I'm sorry about this, but I'm at my wit's end. I'm trying do to an incredibly simple calculation. I want to calculate 4 - 7 using the two's complement method for signed binary numbers with a 4 bit register. I've been doing this calculation over and over again for an hour and I can't get the right answer no matter how hard I try and I can't figure out why.

4 = 0100 7 = 0111

2's complement of 7 = 1000 + 1 = 1001

0100 + 1001 = 1101 = -5

This is quite obviously wrong. The answer should be 1011 = -3

I found a handful of resources online that say that the two's complement of seven is 0111, which makes the math work but has nothing to do with the method as I learned it. I feel like I'm missing something painfully obvious but I don't have a clue what it is and it's about to drive me mad. Please help me, kind nerds of math.stackexchange!

  • 1
    $\begingroup$ 1101 is -3. The rest of your computation is OK. $\endgroup$ – Fabio Somenzi Jan 25 '17 at 22:51
  • $\begingroup$ How is that possible? 0011 is 3. Do I just not know how signed integers binary works? $\endgroup$ – Runic Jan 25 '17 at 22:55
  • $\begingroup$ You computed -7 all right. Follow the same procedure, or the one I'm currently typing up in my answer. $\endgroup$ – Fabio Somenzi Jan 25 '17 at 22:56
  • $\begingroup$ The rule for negating in 2's complement is "flip and add one". Flipping 3 = 0011 gives 1100 and then adding 1 gives 1101. Flipping 7 = 0111 gives 1000 and adding 1 gives 1001. $\endgroup$ – Rob Arthan Jan 25 '17 at 22:56

Here's a handy way to take the two's complement of a binary number. Start from the right and copy all digits up to and including the rightmost $1$. Then flip all other bits. It's not difficult to see that this is equivalent to flip and add $1$, but this method is faster and less error-prone.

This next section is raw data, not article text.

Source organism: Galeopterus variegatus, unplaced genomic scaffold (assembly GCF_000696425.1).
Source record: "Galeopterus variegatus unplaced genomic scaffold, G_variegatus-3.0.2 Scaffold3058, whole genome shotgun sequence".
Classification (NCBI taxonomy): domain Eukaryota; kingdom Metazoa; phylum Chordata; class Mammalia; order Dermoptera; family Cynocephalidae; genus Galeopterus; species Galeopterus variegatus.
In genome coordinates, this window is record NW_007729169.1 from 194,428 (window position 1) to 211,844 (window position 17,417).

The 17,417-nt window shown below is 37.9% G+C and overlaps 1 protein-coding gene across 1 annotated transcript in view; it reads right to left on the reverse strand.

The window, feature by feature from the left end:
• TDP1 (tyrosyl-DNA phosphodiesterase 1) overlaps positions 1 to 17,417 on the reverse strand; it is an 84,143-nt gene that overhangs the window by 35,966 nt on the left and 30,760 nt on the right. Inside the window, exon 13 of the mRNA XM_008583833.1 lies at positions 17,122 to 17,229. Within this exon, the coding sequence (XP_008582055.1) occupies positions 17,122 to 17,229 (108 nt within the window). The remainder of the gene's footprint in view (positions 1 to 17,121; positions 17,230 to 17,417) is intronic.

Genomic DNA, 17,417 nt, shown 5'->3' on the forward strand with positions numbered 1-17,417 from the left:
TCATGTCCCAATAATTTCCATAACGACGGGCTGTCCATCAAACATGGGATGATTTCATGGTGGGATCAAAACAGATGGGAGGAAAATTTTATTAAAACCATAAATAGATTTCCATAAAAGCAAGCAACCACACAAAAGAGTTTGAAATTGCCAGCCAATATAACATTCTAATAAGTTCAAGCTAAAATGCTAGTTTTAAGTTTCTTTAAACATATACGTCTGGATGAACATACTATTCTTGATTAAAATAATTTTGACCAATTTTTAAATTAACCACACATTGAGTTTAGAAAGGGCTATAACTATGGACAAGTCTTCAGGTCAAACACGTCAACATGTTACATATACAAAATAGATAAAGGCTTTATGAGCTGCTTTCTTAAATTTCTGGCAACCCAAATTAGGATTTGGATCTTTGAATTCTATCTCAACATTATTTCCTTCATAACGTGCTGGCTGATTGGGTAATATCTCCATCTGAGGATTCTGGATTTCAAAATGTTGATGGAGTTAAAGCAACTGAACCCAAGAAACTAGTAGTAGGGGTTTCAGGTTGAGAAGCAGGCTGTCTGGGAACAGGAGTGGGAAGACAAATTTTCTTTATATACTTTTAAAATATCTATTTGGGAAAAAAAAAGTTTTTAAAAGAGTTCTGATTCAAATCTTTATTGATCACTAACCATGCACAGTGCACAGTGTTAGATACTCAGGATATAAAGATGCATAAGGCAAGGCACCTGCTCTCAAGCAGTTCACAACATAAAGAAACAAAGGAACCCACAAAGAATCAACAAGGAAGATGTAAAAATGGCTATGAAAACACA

Applied to your examples, this method tells us that 1101 is the two's complement of 0011. We can also flip and add 1. We get 0010+1= 0011. Same result, as expected.

  • $\begingroup$ So you're saying the answer will be in two's complement form as well? $\endgroup$ – Runic Jan 25 '17 at 23:04
  • $\begingroup$ Yes, most definitely. That's how the vast majority of general-purpose computers work. $\endgroup$ – Fabio Somenzi Jan 25 '17 at 23:18
  • $\begingroup$ Aaah, that's what I was missing! I knew it was some obvious detail like that. And looking at it now, all the examples I dredged up on the internet were with equations that yielded positive answers. That makes sense. Thank you! $\endgroup$ – Runic Jan 25 '17 at 23:21
  • $\begingroup$ You're welcome. BTW, when they say that the two's complement of seven is 0111, they either mean that the representation of 7 in two's complement is 0111 or they really don't know what they are talking about. $\endgroup$ – Fabio Somenzi Jan 25 '17 at 23:24

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